In Illinois, where my business is located, there are a number of historic buildings and residences. Clients will go to great lengths to restore the original floors to their most usable condition. Recently, we restored a maple floor from the 1890s that had never been sanded. The client removed two layers of tile and underlayment, and removed more than 13,000 nails and staples.
We removed a few hundred more and set the same, so we could sand and refinish them to rave reviews. Salvaged maple from a decommissioned gym was used for some repairs. Saving old floors in these buildings is a priority for folks because they are saving the historic significance of them to their structures.
We actively seek out locally reclaimed material to ensure we achieve a match not possible with new material. One recent restoration revealed some metal slip tongue, in the end, matching in the 3/8” red oak flooring.
Finishes are chosen by the client/suggested by me that will best maintain the longevity of the floors. Most clients rely on our expertise as to which path is the best so the floors will be able to withstand another 100 years of use for the next generation.
We have quite a few customers in search of a way to get rid of their carpet and make their homes healthier. We have a lot of dust in Arizona. Surprise, right? Carpet + dust = allergies. Many times the search for cleaner, more environmentally friendly floors ends with wood, and we are happy to oblige!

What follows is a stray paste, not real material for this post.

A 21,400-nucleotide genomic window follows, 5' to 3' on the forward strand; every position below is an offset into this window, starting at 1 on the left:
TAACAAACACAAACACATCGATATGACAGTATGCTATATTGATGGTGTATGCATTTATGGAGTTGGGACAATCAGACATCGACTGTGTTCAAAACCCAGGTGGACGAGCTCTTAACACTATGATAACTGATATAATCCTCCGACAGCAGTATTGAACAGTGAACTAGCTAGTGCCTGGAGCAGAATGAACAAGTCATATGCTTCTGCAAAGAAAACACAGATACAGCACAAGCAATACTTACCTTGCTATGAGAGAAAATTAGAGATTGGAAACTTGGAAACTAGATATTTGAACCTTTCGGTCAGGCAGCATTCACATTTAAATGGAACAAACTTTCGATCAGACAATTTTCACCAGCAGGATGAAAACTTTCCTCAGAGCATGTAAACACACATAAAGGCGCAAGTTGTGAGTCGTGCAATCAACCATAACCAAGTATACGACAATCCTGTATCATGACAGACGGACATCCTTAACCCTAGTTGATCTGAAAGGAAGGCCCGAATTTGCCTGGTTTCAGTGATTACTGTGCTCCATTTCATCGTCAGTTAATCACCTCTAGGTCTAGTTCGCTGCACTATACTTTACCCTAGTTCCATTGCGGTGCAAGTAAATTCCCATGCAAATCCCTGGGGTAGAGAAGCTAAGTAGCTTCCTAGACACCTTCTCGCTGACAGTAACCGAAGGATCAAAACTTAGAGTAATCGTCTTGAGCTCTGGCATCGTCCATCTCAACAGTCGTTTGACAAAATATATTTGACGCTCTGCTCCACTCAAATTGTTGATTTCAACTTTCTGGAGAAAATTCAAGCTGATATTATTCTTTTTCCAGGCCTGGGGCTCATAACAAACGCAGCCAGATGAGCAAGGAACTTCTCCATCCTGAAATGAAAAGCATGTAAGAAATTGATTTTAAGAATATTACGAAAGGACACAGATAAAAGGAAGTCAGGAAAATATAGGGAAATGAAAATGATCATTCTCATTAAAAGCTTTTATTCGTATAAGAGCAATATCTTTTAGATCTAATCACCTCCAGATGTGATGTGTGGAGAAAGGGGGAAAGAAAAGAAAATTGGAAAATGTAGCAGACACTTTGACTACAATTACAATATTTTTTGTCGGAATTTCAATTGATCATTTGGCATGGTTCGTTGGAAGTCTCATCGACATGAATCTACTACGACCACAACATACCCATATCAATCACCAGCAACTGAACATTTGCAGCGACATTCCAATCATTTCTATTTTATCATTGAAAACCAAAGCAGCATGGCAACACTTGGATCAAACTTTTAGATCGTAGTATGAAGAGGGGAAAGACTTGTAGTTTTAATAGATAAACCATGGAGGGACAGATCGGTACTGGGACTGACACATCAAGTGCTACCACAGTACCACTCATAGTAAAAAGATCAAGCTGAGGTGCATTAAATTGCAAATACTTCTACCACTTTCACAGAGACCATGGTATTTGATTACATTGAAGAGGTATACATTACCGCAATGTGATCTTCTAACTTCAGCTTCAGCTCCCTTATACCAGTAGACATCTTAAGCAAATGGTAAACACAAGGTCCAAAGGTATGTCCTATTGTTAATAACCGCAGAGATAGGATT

When we start explaining to our customers that we can also use 0 percent VOC adhesives and 0 percent VOC finishes, they get very excited. These were not even an option just a few short years ago. Their new floors will be healthier for them and the environment; it’s a win-win situation!
Here in Florida, we only buy from companies that promote sustainability and stewardship for our planet’s resources, and in turn, demand the same from their lumber/wood floor manufacturers. Our challenge locally is the great influence of the many South American importers that see the U.S. economy as a prime target to drop product into the pipeline directly to consumers, product that may have come from non-FSC or sustained growth programs in the country of origin.
For a time, Honduran mahogany was not available due to illegal logging in South America. Now there is a shift in the original species of Santos mahogany called Cabreuva from Brazil. The current Santos mahogany is coming in from Peru and looks distinctly different from the Brazil variety. I still cannot get a straight answer as to why Cabreuva is not leaving Brazil, but I would suspect non-compliance with proper forestry laws in Brazil is the reason.